A new Yale-led study
found that the Covid-19 pandemic may have at least temporarily altered some historical anti-government attitudes that tend to be stronger in rural communities, particularly in the West.
In a representative survey of residents in rural counties of the U.S. West, a team of researchers, led by Justin Farrell
of the Yale School of the Environment (YSE), identified significant bipartisan support for a range of “big” government interventions to support rural recovery.
“We are only beginning to understand the social, economic, and environmental impacts of the Covid-19 pandemic, but our new survey suggests that a realignment of political preferences is taking place,” said Farrell, an associate professor of sociology at YSE and lead researcher for the project. “If these patterns hold – and we’ll know more after our second wave of the survey with the same people in Spring 2021 – it will have far-reaching policy impacts.
He added: “The pandemic laid bare many of the long-standing problems facing rural communities, yet at the same time, the pandemic has created an opening – among rural residents – for large-scale social and economic reforms to strengthen the social safety net, improve well-being, and speed up our transition to clean energy.”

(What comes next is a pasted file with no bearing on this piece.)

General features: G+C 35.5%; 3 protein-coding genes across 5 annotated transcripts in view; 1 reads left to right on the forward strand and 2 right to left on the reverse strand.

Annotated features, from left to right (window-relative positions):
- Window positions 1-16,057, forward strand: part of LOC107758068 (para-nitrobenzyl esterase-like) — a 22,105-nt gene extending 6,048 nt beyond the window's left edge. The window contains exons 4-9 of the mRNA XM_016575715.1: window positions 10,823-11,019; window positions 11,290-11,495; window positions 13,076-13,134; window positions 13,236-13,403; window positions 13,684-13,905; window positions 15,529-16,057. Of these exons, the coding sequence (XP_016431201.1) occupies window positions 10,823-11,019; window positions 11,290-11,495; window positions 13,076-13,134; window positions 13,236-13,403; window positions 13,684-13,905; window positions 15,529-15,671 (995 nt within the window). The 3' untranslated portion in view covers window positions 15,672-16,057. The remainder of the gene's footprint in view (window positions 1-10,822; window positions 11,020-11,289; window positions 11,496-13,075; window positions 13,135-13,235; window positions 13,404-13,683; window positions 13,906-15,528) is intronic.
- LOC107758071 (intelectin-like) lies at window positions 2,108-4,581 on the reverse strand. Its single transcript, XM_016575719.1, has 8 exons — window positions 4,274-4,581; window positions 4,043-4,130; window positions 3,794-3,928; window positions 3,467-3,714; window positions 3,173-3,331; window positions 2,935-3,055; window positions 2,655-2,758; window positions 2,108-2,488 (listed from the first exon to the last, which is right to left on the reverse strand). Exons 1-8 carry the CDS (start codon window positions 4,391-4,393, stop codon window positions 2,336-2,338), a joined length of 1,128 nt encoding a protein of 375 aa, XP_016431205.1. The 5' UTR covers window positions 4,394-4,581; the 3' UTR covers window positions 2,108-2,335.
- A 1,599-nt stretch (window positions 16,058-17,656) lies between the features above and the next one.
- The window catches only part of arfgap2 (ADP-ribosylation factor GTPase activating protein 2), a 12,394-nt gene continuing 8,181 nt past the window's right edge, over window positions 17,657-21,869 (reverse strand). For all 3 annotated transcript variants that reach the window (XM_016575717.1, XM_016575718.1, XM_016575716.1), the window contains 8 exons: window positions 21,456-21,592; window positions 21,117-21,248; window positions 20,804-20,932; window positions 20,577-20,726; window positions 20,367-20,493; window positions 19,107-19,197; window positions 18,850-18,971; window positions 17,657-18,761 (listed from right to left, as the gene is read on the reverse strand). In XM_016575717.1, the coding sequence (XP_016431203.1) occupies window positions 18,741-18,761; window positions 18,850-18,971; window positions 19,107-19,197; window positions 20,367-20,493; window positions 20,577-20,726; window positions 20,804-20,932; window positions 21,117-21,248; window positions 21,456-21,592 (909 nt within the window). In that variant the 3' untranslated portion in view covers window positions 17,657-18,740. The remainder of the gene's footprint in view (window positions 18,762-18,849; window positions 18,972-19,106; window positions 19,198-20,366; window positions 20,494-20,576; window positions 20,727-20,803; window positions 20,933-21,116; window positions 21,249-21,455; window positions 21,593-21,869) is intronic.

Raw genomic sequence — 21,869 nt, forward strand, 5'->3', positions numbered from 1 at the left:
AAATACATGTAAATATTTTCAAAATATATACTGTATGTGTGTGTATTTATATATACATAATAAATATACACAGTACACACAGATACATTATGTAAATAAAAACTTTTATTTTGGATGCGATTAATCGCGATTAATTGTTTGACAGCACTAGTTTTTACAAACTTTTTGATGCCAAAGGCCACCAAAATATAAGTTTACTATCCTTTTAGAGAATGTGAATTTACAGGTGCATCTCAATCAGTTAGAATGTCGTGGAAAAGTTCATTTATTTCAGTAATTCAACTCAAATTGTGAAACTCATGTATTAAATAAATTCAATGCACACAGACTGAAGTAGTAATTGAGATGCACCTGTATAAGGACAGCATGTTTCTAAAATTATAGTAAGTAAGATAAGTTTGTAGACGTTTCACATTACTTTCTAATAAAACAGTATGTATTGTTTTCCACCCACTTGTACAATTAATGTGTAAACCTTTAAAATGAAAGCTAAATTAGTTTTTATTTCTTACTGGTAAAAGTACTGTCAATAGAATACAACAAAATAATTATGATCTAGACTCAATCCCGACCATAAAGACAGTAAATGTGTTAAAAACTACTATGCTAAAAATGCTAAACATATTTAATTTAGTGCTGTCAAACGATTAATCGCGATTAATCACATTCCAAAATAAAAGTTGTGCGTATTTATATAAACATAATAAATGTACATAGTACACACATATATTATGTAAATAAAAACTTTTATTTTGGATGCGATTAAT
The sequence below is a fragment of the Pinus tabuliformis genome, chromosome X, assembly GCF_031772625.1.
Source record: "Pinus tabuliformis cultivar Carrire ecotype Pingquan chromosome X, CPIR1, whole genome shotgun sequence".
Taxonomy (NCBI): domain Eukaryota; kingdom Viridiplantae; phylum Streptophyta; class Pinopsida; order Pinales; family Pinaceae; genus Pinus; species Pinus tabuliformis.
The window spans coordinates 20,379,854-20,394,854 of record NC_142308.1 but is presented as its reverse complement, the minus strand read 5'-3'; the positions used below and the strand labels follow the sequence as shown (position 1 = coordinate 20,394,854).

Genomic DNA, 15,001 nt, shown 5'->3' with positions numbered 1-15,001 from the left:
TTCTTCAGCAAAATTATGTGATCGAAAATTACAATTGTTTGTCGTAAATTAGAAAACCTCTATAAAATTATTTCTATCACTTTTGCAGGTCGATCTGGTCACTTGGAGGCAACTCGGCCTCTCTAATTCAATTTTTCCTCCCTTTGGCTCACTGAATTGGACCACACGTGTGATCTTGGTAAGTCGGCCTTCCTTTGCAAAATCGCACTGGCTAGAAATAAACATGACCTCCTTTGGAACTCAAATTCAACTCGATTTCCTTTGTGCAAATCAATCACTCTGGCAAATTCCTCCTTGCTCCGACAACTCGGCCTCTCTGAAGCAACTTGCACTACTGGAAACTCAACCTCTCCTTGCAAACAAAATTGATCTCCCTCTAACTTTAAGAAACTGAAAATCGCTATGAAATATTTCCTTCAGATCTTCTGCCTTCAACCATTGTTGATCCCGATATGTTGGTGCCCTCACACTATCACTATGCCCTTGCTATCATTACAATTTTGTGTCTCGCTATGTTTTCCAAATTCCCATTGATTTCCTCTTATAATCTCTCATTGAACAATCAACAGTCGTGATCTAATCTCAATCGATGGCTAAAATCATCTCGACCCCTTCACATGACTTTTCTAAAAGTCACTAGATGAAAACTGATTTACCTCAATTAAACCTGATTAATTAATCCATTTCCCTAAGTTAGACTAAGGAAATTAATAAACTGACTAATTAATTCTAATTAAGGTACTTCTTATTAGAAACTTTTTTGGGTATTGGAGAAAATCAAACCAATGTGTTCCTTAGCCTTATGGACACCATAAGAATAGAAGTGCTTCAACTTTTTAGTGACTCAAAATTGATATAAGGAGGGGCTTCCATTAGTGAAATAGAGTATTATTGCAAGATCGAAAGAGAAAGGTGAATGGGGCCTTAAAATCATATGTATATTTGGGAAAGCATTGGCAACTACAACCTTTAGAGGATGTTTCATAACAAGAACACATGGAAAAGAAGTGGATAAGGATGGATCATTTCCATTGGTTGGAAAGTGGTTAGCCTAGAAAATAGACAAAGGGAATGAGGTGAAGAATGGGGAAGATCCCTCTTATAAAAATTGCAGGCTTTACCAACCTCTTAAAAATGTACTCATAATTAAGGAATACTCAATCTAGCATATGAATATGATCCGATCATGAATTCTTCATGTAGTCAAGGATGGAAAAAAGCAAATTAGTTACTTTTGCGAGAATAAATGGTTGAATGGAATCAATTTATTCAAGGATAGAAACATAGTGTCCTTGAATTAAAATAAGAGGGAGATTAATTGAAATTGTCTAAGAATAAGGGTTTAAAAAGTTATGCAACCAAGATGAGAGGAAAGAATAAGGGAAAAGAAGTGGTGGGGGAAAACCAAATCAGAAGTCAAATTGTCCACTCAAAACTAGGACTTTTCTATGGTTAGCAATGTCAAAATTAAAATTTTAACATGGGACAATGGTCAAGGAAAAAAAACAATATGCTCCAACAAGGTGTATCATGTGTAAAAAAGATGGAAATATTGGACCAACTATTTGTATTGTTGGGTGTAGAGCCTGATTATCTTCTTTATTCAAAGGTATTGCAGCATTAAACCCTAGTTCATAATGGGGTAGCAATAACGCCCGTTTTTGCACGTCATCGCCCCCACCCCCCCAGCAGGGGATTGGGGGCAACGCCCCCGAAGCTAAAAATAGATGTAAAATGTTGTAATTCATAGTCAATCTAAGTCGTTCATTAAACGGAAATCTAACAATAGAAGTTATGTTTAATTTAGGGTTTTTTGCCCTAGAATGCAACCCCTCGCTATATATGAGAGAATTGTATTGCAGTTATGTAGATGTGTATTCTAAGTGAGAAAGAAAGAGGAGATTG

Among the key findings were:
One third of residents in the rural West have had direct experience with COVID-19, either personally or through family, friends, or acquaintances
One in five people who were employed full time last year became unemployed by the time of the survey
While unemployment spiked for all people in the rural West, it was women and Latino/a residents who saw the largest increase in unemployment
Latino/a residents received fewer benefits despite high unemployment levels
There was strong bipartisan support for government relief spending on healthcare, housing, infrastructure, small business and direct payment to individuals
Less than 15 percent of rural Westerners approve of how Congress has responded to the pandemic
The researchers also found that while Latino/a residents saw large increases in unemployment, their use of unemployment insurance was dramatically lower than non-Latino/a residents. By contrast, the largest increase in the use of unemployment benefits was for non-Latino-/a whites, where usage went from 2.6 percent to 14.3 percent.
The age group with the largest unemployment increase among all ethno-racial groups was the 30- to 39-year-old age group, which saw a rise from 6 percent pre-pandemic to 22 percent at the time of the survey.